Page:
According to a recent report from TransUnion, 1 million Canadians would struggle with a full percentage point increase in their variable borrowing rate. For example, this would account for approximately $200 extra dollars a month in a mortgage payment.
Variable rate borrowers face immediate increases in payments when rates shift. Generally, the largest form of debt many Canadians hold is a mortgage, which many have assumed under historic lows in interest rates. But how long will these interest rates stay low? Those facing mortgage renewals in the upcoming years may also discover a sudden increase in interest rates may make future payments unmanageable with their existing incomes. Do you have a plan in place to handle an increase in interest payments?
The old adage concerning interest rates remains true, it’s not ‘if’ rates will go up, but rather ‘when’. There doesn’t appear to be any immediate movement by the Bank of Canada to increase their key overnight interest rate, but eventually as the economy improves, the interest will rise. Do you have a plan in store when rates increase? If $50, $100, or even $200 extra in payments a month could put you in financial trouble today, what is your plan to reduce your expenses, or increase your income, in preparation for an eventual shift? Is a downsizing in order to responsibly prepare for an inevitable increase? Having a detailed plan to prevent a future credit crisis will ensure you remain in a healthy financial position regardless of changes to interest rates that are completely out of your control.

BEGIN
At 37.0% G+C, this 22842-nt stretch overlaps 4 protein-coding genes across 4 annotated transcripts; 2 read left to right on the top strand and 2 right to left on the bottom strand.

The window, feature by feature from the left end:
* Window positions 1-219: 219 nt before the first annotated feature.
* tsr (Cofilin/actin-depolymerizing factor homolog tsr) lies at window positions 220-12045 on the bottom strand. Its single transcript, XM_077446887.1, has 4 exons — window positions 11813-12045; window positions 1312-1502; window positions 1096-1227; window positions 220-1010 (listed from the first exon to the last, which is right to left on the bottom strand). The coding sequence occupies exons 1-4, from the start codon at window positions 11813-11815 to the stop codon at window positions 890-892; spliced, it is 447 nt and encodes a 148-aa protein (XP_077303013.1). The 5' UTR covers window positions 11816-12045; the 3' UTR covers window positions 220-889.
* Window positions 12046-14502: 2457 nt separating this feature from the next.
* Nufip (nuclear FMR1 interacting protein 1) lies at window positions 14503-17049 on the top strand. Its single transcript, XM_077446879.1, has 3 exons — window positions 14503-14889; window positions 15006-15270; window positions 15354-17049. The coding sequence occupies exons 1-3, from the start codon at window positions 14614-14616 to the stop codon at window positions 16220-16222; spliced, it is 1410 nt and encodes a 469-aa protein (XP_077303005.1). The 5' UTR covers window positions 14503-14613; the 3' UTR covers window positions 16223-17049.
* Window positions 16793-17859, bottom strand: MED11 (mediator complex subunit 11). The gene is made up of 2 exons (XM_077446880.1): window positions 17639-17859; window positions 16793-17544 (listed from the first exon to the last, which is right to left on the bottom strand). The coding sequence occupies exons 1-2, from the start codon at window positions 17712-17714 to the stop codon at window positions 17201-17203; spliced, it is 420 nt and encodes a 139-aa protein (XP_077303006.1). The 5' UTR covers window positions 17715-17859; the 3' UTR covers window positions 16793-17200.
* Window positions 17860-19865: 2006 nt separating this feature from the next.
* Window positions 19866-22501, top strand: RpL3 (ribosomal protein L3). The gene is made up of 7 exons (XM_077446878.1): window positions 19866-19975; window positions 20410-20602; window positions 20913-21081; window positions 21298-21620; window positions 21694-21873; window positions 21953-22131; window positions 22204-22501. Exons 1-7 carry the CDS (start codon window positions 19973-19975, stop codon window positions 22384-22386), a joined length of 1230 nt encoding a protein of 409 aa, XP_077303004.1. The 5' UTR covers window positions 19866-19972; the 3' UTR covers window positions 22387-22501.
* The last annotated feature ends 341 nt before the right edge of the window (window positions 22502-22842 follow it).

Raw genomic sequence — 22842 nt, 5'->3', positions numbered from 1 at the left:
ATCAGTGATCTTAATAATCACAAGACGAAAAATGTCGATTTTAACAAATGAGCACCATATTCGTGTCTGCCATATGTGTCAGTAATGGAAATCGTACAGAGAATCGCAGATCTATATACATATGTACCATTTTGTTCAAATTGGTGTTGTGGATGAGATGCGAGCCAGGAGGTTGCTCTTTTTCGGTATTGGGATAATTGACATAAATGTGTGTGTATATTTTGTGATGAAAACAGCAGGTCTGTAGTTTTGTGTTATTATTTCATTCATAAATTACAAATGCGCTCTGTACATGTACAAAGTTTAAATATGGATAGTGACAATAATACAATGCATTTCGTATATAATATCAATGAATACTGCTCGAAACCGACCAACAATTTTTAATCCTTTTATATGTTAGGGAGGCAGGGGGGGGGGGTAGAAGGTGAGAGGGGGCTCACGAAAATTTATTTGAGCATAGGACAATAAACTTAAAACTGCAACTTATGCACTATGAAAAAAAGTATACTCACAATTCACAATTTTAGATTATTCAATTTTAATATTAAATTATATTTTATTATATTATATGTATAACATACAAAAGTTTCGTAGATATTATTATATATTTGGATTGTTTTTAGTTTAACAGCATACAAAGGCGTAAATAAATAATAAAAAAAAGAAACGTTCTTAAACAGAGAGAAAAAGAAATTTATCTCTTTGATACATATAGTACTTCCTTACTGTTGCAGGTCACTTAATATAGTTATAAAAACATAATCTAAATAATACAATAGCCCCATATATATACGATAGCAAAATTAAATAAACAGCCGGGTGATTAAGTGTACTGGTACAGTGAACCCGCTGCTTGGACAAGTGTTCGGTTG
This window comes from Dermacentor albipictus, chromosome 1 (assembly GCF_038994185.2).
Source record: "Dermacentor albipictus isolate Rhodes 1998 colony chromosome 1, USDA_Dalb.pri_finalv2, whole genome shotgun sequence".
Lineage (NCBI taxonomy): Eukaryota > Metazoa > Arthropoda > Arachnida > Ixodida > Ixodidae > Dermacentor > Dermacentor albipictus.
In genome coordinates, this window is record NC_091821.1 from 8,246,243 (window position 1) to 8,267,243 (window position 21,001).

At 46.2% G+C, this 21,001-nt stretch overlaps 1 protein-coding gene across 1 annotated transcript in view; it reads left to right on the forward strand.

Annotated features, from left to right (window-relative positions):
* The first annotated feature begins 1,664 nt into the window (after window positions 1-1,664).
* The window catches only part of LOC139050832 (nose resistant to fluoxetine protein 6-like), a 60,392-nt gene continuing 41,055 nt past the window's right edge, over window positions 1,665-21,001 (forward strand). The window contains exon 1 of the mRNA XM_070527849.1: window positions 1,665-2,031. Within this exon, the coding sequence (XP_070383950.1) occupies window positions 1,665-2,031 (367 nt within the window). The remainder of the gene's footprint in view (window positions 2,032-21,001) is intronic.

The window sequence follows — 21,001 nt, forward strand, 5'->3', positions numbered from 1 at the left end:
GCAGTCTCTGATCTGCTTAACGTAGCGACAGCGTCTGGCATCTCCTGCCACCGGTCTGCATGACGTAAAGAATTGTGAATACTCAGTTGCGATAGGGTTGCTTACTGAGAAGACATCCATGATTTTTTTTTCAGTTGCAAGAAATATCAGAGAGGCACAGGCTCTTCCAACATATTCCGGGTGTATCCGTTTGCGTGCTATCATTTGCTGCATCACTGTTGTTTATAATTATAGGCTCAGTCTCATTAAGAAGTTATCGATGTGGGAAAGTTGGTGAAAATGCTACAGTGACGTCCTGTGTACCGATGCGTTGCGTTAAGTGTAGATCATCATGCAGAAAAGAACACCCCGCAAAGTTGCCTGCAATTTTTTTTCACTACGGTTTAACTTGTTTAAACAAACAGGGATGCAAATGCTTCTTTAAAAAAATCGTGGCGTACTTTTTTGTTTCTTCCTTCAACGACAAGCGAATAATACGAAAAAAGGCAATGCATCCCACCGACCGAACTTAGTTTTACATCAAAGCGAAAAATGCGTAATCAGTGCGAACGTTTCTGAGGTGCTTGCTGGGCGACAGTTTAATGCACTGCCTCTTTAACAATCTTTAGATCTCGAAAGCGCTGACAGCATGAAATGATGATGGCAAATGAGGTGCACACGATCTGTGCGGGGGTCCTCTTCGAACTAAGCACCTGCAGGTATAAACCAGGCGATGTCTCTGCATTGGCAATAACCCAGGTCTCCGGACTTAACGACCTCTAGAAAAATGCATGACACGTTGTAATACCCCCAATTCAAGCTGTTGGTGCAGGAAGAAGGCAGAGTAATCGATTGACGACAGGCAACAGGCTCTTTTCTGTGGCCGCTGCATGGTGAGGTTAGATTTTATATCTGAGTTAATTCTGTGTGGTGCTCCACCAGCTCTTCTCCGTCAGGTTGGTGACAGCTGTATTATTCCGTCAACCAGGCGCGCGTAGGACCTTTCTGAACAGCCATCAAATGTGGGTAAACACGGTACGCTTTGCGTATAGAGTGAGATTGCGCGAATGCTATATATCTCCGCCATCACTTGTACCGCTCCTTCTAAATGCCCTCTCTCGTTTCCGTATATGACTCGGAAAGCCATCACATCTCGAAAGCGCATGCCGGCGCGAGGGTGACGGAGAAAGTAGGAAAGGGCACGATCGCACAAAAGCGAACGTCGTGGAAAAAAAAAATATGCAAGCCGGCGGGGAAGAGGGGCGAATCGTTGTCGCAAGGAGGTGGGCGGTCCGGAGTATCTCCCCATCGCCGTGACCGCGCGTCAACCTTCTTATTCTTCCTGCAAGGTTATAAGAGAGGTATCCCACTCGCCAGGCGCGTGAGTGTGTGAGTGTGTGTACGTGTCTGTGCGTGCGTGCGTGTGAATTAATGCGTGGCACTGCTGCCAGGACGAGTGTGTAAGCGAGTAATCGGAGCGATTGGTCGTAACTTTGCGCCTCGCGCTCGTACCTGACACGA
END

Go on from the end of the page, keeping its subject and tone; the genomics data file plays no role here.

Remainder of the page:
Another scenario in the event of dramatic increases (or even gradual increases) in interest rates, is to move to a fixed rate instrument, be it mortgages or otherwise. The certainty in payments can help you manage future expenses with greater ease.